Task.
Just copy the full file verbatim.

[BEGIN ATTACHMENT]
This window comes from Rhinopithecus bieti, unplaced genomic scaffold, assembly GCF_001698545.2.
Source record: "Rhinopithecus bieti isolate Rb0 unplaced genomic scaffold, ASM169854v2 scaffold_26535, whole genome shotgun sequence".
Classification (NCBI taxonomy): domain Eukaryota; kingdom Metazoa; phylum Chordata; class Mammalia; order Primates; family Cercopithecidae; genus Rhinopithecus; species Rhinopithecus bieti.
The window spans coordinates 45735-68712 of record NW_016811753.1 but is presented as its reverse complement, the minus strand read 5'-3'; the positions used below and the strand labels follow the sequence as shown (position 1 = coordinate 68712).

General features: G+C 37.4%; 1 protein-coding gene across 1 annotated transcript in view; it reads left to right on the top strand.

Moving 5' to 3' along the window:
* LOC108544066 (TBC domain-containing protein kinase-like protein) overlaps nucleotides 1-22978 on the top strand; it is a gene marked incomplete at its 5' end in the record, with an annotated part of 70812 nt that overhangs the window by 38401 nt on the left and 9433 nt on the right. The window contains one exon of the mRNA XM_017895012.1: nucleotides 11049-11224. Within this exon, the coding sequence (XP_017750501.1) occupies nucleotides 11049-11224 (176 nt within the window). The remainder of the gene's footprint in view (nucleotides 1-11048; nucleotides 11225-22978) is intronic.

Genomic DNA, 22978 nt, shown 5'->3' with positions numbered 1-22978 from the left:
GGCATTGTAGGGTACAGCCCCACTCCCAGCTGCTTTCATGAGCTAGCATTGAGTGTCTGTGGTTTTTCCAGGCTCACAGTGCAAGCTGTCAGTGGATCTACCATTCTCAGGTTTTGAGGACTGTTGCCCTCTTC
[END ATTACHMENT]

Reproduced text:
This window comes from Rhinopithecus bieti, unplaced genomic scaffold, assembly GCF_001698545.2.
Source record: "Rhinopithecus bieti isolate Rb0 unplaced genomic scaffold, ASM169854v2 scaffold_26535, whole genome shotgun sequence".
Classification (NCBI taxonomy): domain Eukaryota; kingdom Metazoa; phylum Chordata; class Mammalia; order Primates; family Cercopithecidae; genus Rhinopithecus; species Rhinopithecus bieti.
The window spans coordinates 45735-68712 of record NW_016811753.1 but is presented as its reverse complement, the minus strand read 5'-3'; the positions used below and the strand labels follow the sequence as shown (position 1 = coordinate 68712).

General features: G+C 37.4%; 1 protein-coding gene across 1 annotated transcript in view; it reads left to right on the top strand.

Moving 5' to 3' along the window:
* LOC108544066 (TBC domain-containing protein kinase-like protein) overlaps nucleotides 1-22978 on the top strand; it is a gene marked incomplete at its 5' end in the record, with an annotated part of 70812 nt that overhangs the window by 38401 nt on the left and 9433 nt on the right. The window contains one exon of the mRNA XM_017895012.1: nucleotides 11049-11224. Within this exon, the coding sequence (XP_017750501.1) occupies nucleotides 11049-11224 (176 nt within the window). The remainder of the gene's footprint in view (nucleotides 1-11048; nucleotides 11225-22978) is intronic.

Genomic DNA, 22978 nt, shown 5'->3' with positions numbered 1-22978 from the left:
GGCATTGTAGGGTACAGCCCCACTCCCAGCTGCTTTCATGAGCTAGCATTGAGTGTCTGTGGTTTTTCCAGGCTCACAGTGCAAGCTGTCAGTGGATCTACCATTCTCAGGTTTTGAGGACTGTTGCCCTCTTC